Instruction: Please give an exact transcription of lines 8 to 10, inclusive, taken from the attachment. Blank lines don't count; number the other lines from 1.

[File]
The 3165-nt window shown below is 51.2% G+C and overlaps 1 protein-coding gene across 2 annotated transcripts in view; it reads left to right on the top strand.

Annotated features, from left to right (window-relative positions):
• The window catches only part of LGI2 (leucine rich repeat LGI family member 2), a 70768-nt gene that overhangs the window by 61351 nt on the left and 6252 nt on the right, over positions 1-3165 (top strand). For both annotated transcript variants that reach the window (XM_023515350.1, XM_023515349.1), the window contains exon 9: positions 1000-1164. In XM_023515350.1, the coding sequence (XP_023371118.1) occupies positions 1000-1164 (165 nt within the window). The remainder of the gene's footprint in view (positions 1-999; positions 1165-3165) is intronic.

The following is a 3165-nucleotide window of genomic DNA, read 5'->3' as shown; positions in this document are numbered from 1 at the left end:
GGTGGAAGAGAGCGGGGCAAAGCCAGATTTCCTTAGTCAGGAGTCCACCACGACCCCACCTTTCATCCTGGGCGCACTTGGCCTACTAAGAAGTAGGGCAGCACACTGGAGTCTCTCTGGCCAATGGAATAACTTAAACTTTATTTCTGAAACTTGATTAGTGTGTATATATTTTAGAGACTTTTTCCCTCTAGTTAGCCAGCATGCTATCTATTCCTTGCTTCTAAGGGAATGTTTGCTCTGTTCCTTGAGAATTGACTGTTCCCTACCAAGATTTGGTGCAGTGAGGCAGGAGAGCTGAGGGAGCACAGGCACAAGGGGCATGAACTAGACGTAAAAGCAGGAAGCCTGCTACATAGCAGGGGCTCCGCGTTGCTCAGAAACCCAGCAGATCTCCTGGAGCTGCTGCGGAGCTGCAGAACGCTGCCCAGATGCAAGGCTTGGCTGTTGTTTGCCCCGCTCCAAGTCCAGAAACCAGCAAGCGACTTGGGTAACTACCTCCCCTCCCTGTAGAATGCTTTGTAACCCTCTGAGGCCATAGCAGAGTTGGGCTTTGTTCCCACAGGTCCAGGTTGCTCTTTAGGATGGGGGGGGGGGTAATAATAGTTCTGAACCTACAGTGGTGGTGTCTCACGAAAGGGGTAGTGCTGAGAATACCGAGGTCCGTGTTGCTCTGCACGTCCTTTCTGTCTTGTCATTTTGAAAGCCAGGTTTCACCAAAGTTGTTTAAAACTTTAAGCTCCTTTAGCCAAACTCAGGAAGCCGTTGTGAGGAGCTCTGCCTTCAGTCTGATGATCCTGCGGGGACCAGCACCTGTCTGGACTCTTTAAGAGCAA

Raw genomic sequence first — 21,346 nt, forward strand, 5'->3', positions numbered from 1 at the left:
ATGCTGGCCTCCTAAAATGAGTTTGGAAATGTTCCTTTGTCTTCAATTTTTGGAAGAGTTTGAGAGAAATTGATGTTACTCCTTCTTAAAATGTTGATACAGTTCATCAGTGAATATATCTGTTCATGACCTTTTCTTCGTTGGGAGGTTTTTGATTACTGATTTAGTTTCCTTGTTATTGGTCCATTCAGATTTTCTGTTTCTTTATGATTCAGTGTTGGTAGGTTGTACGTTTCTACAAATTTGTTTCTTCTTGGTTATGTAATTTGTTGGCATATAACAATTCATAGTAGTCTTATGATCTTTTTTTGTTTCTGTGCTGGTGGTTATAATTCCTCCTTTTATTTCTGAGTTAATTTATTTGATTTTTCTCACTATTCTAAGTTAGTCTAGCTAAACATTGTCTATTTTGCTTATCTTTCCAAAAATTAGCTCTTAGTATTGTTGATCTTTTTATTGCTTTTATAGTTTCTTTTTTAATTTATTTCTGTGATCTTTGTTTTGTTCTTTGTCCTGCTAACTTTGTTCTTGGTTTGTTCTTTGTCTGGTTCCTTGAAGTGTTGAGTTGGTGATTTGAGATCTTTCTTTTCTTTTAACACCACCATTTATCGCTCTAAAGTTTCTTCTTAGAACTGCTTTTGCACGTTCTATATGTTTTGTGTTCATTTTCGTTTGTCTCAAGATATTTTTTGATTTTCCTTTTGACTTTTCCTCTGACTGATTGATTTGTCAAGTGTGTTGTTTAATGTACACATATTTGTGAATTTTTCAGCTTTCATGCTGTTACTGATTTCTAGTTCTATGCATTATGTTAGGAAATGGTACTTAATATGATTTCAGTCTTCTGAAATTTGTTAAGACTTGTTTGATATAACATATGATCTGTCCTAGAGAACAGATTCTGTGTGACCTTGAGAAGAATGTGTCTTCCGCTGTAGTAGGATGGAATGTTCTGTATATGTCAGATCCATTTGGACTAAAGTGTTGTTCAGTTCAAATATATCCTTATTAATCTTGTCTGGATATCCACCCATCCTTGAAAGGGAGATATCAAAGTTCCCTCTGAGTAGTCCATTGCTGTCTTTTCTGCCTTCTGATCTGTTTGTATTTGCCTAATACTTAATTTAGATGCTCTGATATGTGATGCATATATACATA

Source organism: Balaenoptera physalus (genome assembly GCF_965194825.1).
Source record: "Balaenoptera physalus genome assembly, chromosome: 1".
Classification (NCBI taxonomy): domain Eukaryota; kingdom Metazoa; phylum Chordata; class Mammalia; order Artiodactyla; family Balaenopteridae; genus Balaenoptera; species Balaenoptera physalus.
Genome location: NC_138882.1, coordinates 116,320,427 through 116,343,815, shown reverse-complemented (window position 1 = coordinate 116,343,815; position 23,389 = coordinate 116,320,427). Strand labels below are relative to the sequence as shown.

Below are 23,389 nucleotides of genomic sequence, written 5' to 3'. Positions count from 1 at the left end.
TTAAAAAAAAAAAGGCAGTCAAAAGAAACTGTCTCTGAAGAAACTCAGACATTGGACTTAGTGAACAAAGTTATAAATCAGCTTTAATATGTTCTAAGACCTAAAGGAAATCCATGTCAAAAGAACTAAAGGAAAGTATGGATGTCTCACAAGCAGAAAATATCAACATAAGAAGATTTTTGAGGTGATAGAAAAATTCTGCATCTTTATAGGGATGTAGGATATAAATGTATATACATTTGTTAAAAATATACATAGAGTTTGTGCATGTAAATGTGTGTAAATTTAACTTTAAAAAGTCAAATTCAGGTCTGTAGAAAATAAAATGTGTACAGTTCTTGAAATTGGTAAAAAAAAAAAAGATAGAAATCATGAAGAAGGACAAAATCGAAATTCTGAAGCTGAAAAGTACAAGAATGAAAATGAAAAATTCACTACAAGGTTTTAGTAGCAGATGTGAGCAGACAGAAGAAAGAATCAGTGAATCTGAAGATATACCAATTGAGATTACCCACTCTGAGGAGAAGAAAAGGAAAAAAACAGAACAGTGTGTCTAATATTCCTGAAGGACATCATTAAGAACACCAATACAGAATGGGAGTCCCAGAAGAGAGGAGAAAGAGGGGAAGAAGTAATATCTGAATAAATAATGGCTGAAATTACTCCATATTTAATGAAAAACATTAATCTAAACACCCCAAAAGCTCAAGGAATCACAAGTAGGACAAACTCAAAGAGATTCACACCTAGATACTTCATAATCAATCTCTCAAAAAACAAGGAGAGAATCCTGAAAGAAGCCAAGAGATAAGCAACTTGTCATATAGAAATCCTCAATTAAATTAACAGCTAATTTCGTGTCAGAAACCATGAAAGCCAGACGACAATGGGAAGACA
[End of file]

Source organism: Balaenoptera physalus (genome assembly GCF_965194825.1).
Source record: "Balaenoptera physalus genome assembly, chromosome: 1".
Classification (NCBI taxonomy): domain Eukaryota; kingdom Metazoa; phylum Chordata; class Mammalia; order Artiodactyla; family Balaenopteridae; genus Balaenoptera; species Balaenoptera physalus.